My paired civil servant, Freya Horsfield, Senior Policy Advisor for GO Science [in full, Government Office for Science], was invited to the BGS HQ at Keyworth on a reciprocal visit on a freezing cold day in early December. She was joined by two of her colleagues who were also able to take the opportunity to visit: Dr Rupert Wilmouth, Head of Energy, and Dr Neil Waby, Policy Advisor for Energy. A packed day began with an informative discussion with Professor Mike Stephenson, Director of Science and Technology at BGS, followed by a variety of meetings and facilities tours to give a flavour of the work that BGS are involved in. We saw everything from actual core held within the National Geoscience Data Centre, to ‘flying’ across, around and under the UK geology within our 3D Visualisation Suite, and being able to see many of our laboratories in action.

Here I am explaining to Freya Horsfield the process of isotopic analysis of fallow deer teeth in the clean labs of the National Isotope Geological Laboratories (NIGL) at BGS, Keyworth
The aim of the scheme is to increase communications and awareness between Parliament and Scientists. From my perspective it has certainly done that - Parliament is less of black box and more of a multicoloured jigsaw! I now have a far better perception of how the different departments and processes fit together, and the role that science can play. I hope that some of the links and introductions made between the two organisations will become the basis for long term working relationships.

Lorraine

[This blog has also been submitted to The Royal Society's In Verba science policy blog]

Sunday, 14 December 2014

Searching for abandoned mines: breaking new ground, literally! ... by Kirstin Lemon

Ballylig in Northern Ireland is home to one of many abandoned mines found in Co. Antrim. Worked from as early as 1872 it was originally exploited for its iron ore before closing just after the First World War. As is the case with many abandoned mines, there are no mine plans for Ballylig, although a brief inspection during the Second World War led to the creation of a partial sketched plan indicating that the mine workings extended at a shallow depth under a public road.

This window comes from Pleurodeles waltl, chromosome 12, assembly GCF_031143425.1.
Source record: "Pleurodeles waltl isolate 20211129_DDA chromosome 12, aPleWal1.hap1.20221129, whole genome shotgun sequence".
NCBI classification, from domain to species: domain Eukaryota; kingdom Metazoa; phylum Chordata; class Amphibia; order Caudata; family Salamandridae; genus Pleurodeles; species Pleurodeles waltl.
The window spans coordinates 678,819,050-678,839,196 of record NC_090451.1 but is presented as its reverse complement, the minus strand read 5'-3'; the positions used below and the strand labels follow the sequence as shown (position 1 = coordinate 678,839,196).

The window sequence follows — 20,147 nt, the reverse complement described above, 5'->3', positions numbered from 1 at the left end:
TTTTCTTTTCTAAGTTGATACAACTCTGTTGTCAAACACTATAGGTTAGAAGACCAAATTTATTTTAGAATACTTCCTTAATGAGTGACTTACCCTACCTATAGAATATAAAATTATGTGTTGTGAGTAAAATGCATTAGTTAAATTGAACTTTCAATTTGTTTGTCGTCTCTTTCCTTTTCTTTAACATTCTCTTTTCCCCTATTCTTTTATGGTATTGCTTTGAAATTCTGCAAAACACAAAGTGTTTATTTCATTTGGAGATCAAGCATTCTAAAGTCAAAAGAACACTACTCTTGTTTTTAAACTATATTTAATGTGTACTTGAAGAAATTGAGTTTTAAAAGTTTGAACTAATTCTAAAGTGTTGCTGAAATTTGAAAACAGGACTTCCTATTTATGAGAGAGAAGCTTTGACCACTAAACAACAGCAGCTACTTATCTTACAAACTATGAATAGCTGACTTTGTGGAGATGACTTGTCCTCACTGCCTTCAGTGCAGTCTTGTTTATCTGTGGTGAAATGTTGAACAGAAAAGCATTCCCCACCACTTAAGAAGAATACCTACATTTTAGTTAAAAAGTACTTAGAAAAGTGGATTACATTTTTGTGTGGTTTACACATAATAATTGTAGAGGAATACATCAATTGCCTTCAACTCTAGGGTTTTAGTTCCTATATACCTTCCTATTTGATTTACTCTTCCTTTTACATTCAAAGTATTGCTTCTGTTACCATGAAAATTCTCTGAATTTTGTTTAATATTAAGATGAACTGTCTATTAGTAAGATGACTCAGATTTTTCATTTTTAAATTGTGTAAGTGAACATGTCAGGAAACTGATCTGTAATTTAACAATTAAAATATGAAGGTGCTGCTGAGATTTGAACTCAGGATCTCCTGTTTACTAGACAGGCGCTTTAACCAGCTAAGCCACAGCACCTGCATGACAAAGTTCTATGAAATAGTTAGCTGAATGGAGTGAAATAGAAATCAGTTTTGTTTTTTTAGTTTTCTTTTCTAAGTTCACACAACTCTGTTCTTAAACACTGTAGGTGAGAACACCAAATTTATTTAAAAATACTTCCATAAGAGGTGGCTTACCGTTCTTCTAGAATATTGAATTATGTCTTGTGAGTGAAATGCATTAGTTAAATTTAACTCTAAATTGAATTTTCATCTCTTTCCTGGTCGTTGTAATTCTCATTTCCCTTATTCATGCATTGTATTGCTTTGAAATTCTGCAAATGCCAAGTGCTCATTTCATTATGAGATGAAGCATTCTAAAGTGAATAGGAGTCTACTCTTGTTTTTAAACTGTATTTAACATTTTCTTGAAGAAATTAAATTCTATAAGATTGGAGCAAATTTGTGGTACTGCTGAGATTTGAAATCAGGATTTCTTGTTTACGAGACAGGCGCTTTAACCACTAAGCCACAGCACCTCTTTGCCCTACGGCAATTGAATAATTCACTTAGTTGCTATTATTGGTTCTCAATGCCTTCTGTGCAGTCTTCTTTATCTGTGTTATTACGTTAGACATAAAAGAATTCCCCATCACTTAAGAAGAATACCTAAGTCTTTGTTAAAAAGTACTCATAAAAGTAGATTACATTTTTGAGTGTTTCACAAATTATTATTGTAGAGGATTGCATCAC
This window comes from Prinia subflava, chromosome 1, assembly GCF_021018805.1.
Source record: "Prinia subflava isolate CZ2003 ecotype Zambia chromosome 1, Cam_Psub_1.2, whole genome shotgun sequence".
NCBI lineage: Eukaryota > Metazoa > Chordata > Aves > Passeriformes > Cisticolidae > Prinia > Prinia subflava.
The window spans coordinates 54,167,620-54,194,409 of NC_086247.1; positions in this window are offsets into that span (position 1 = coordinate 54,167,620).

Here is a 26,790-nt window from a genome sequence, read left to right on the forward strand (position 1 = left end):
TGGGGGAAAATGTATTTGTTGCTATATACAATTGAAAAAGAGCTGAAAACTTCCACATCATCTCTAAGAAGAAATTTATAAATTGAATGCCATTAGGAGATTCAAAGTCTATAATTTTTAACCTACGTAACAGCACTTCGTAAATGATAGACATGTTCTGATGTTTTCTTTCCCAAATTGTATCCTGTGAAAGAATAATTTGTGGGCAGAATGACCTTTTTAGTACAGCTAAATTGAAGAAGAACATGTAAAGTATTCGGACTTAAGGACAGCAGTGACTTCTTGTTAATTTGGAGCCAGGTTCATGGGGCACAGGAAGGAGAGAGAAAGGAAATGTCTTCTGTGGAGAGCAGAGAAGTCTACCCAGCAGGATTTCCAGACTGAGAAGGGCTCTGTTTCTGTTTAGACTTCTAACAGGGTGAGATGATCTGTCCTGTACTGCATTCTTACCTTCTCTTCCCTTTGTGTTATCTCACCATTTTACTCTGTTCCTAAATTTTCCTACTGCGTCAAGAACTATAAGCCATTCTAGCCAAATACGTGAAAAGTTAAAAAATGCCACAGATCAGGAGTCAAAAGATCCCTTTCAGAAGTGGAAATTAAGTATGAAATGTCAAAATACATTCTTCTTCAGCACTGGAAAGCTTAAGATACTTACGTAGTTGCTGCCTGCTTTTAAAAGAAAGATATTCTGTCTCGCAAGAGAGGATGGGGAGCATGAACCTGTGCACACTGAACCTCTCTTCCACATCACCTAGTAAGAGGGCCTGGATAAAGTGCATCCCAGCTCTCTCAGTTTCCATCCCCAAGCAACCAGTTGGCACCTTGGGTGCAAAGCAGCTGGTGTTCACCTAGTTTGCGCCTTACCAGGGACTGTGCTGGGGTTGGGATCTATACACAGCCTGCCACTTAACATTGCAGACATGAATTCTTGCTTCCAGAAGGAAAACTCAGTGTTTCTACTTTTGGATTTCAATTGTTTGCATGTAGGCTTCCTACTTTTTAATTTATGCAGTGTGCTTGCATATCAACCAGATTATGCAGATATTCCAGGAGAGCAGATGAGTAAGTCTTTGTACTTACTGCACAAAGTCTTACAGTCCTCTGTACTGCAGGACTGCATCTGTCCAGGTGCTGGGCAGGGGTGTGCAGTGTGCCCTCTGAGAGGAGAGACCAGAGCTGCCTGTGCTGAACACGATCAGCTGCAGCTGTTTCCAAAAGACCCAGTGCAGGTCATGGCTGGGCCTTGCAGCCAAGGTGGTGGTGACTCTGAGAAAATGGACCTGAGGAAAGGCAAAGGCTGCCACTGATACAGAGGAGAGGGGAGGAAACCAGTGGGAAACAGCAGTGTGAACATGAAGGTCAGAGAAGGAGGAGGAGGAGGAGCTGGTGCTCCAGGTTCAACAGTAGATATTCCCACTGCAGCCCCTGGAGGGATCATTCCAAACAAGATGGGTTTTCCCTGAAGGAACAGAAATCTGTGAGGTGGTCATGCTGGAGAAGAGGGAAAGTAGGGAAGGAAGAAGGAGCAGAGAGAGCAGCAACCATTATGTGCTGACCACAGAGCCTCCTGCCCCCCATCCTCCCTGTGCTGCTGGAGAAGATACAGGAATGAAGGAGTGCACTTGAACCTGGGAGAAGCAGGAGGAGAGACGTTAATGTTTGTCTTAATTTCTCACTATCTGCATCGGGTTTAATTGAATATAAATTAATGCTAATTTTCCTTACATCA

Given the lack of knowledge about the site, it is not surprising that farmers living near by didn’t give a second thought to the dangers posed by underlying mine workings.  However, in  2013, disaster struck when part of the mine collapsed as a tractor and its slurry tank working on the overlying field, and fell in to the underlying void. The farmer was uninjured but quite shaken by the experience.

Kieran Parker on site at Ballylig
The Geological Survey of Northern Ireland (GSNI) work with the Department of Enterprise, Trade and Investment (DETI) to look after abandoned mines and survey work began immediately to try and find out whether there was the potential for further mine collapses. The results were conclusive; there was a strong possibility that this could happen again. A programme of works was put in place to stabilize the area, with the public road being the prime area of concern. However, with no mine plan and access through the mine deemed unsafe, this was going to prove difficult.

BGS scientist, Kieran Parker with responsibility for monitoring abandoned mines in Northern Ireland, had been looking after the site at Ballylig. The solution seemed to be to drill ‘blind’ holes into the approximate location of the mine and hope that it was found before the cost of the works escalated. But Kieran decided to bring in the help of BGS scientist, geophysicist Mohammednur Desissa, and use a potentially more effective method.

Results of the geophysical magnetic survey showing the proposed
location of mines /adits with suggested locations for drill sites
Kieran and Mohammednur conducted a geophysical magnetic survey on site to see if they could detect the shallow underground voids that would indicate the location of the mines. The theory behind this is well-known but this method of mine location had never been used in Northern Ireland. The results indicated a ‘room and pillar’ mining method with the extent of the mine roadways greater than previously thought. Confident in the results, targets were chosen to locate the mine location at the points either side of the road.

It was time to put this theory to the test and work began to try and locate the mine. Kieran Parker gave a brief update from the site:

The drill rig on site at Ballylig